The talented folks of Impro Theatre and Combined Artform (aka the best improv actors in town) are back with their latest confection, Shakespeare UnScripted, and like its predecessors Jane Austen UnScripted and Tennessee Williams UnScripted, it adds up to two acts of improvised madness and merriment.  

As always, nothing is prepared in advance, and the troupe uses only a single audience suggestion to set the evening’s plot in motion.

On Sunday, an audience member responded to the request, “Tell us something that happened” with “It rained,” and a play that Shakespeare never wrote (but might have) got off to a smashing, make that a splashing start.

“I do splash, the splash of a broken-hearted man,” declared the Earl of Depford (Dan O’Connor), grieving the loss of his beloved Eleanor.  “She does not want wetness,” explained his friend Chancellor Thomas (Paul Rogan) before offering to do the Earl a service. “I shall go on a boat and fetch the lovely Eleanor.  Soon the waters will subside, and then her love will be prov-ed to thee.” Thomas vowed to build an ark and bring Eleanor back to Depford.

One of the cardinal rules of improvisation is “Never say no” to a suggestion or statement, so when in the next scene actress Edi Patterson was addressed by Henry (Stephen Kearin) as “Good Eleanor,” she knew immediately that this was to be her character’s name, and when he remarked, “Thou art weeping,” Eleanor preceded to weep.

“I must be a burden to thee to be amongst,” declared Eleanor with one of those slightly bizarre turns of phrase that might have seemed everyday in Elizabethan times. This set off a series of riffs on “amongst,” as when Eleanor’s mother (Michelle Spears) told her daughter, “I have missed being amongst you all this time.” Then, when Mother went on to praise Eleanor’s “brilliance,” her daughter replied, “I have heard from many of my friends that it is a strain to be amongst me for my brightness.”

Eleanor was soon presented with a stack of rain-drenched letters from a suitor, and though the ink on them had been washed away, she declared that she could smell from whence the letters came from the scent of their sealing wax.

Lisa Frecrickson next appeared as Pappy, a would-be writer building a wall out of stone “until I am found dead surrounded by words.” Thomas arrived on his ark, sailing up to her and demanding, “Good lady, how far am I from Penge?” This quickly improvised destination prompted Pappy to reveal that she was from a place called “Such…intown.”  Thomas invited Pappy to accompany him on his voyage, thereby giving her a real story to write, and off they sailed.

Back in Penge, Lord Richmond (O’Connor again, sporting a jacket and a deeper voice to distinguish the character from the Earl of Depford) arrived seeking the hand of Eleanor. His goal?  To unite Richmond and Penge and “make it Richmond-Penge.” Eleanor’s mother bade him woo her daughter “with poetry and not with swordplay.”

Meanwhile, Henry was nursing his unrequited love for Eleanor.  “Thou art not some annual flower,” he told her. “Thou art a perennial.”  Sadly for Henry, Eleanor’s feelings lay elsewhere, torn between Lord Richmond and the Earl of Depford, as alike as identical twins.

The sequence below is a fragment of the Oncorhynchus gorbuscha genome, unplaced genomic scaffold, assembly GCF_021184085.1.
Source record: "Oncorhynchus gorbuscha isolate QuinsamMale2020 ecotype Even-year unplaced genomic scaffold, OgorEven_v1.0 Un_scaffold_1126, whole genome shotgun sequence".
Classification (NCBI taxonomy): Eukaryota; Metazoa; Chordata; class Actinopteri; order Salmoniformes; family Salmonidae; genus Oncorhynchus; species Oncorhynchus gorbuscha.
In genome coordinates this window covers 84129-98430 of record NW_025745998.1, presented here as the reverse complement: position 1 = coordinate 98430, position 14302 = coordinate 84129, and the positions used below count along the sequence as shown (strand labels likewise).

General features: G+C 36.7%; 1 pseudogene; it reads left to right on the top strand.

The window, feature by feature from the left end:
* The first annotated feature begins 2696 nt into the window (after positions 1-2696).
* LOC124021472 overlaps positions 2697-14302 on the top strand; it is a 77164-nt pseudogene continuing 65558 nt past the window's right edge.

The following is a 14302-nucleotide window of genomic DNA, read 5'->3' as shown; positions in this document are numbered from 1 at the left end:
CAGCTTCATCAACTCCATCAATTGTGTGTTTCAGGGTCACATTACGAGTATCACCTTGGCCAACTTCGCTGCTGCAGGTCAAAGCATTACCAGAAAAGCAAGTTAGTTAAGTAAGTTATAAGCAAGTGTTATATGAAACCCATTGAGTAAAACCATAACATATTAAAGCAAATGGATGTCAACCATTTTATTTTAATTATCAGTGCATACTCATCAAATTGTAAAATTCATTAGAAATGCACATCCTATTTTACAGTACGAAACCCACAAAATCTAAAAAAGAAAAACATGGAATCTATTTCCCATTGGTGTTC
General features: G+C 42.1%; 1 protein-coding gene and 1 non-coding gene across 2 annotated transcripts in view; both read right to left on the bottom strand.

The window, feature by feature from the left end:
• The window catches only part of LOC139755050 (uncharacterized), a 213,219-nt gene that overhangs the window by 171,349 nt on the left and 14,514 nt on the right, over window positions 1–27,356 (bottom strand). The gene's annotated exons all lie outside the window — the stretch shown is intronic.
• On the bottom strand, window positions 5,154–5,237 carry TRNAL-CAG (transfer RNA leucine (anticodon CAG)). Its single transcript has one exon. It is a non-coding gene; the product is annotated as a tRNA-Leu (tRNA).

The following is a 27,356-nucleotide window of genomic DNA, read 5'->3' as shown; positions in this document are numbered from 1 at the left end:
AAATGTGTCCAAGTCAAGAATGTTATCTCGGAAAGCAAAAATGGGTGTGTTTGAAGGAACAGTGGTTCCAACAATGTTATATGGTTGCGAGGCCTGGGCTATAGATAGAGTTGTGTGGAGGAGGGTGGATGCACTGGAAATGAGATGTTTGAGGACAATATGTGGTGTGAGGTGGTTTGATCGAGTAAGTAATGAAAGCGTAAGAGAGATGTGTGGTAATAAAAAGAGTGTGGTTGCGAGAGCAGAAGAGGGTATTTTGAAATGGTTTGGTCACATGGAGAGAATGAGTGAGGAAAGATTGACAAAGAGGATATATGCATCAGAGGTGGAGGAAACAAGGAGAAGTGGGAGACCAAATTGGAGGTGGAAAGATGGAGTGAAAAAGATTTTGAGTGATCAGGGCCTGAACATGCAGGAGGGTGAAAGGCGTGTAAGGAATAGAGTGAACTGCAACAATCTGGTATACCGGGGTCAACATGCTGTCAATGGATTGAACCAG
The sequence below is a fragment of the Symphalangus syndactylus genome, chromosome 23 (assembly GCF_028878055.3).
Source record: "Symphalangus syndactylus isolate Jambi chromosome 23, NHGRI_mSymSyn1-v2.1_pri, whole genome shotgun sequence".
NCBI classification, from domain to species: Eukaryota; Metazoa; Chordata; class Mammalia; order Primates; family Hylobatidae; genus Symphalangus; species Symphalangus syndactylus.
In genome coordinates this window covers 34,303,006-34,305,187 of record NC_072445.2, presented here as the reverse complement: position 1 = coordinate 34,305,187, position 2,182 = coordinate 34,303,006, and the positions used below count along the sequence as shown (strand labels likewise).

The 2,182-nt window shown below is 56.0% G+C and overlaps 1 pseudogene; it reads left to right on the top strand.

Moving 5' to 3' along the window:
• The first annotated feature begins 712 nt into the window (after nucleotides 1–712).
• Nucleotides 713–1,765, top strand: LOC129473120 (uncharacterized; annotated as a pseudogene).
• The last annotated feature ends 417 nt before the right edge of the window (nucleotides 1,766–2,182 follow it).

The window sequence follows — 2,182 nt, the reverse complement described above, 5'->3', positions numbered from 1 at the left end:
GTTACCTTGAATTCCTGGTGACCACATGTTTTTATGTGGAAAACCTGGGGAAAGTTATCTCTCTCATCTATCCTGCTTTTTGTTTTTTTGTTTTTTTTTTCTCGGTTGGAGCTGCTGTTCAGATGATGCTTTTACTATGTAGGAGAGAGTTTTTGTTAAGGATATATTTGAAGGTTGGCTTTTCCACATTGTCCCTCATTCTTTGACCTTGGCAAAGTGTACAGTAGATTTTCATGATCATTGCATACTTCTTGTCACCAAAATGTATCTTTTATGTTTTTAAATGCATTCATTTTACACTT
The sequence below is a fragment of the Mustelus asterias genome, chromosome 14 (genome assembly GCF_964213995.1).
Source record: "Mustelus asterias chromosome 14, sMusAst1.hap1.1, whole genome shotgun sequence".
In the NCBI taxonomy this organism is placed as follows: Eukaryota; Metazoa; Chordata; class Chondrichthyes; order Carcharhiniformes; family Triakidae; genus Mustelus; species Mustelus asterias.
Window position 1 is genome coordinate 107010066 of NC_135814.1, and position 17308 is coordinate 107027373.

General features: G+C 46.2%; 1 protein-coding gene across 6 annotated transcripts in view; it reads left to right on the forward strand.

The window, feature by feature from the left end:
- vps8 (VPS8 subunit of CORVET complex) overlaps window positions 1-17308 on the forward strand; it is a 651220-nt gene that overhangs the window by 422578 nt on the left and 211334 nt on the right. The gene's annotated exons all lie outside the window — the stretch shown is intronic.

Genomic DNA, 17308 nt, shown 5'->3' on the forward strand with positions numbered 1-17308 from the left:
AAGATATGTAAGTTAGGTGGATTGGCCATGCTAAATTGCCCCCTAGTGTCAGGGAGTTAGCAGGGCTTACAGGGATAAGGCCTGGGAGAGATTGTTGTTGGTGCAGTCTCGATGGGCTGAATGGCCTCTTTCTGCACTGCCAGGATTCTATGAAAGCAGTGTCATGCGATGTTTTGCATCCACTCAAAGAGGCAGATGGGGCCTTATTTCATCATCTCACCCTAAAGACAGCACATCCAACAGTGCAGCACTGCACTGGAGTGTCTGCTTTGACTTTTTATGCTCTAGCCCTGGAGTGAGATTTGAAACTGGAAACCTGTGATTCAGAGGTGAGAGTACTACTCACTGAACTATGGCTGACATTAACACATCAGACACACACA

Act Two included a challenge to a duel, a bout of madness (indicated by flailing, prompting the command “Flail not!), and an appearance by Lord Richmond looking exactly like the Earl of Depford (since O’Connor had forgotten to don his jacket). “I cannot find my cloak,” improvised the actor without batting an eye. 

A duel between the two rivals (but fought by a single actor) preceded the requisite happy ending, this being Shakespeare in comedic rather than tragedic mode, despite the appearance of a poisonous tincture in Act Two. 

Part of the fun of Shakespeare UnScripted is hearing what unique turns of phrase the improv actors will come up with, gems like “a bollywogger of a sleep,” “I see some wooing is a-happening here,” “a man of Chancellordom,” “a troll-like author,” and (when one character found himself wrestling with Henry’s corpse) “Rigor has set in.”  (Fortunately, Henry returned to life a la Lazarus.)

Sadly, Sunday’s tale of rivalry and chivalry will ne’r be repeated, each Shakespeare UnScripted play developing entirely from scratch.  What will happen again (and again) throughout the remaining weeks of the run is a hilariously imaginative and drolly performed bit of stage magic brought to life by the improv geniuses of Impro Theatre.

Kudos to directors Brian Lohmann and O’Connor and their band of merry men and women, to Ruben Vernier’s brilliantly improvised lighting and sound, and to Sandra Burns’ costumes.

Shakespeare UnScripted is so much fun, you’ll likely want to return again with friends in tow.  Rave reviews and word-of-mouth are likely to make Shakespeare UnScripted yet another smash success for Impro Theatre and Combined Artform. Methinks the Bard himself would approve.

Theatre Asylum, 6320 Santa Monica Blvd., Hollywood.

–Steven Stanley
January 24, 2010

Photos: Jim Sabo
Only Kearin (bottom photo left) appeared in Sunday’s performance.

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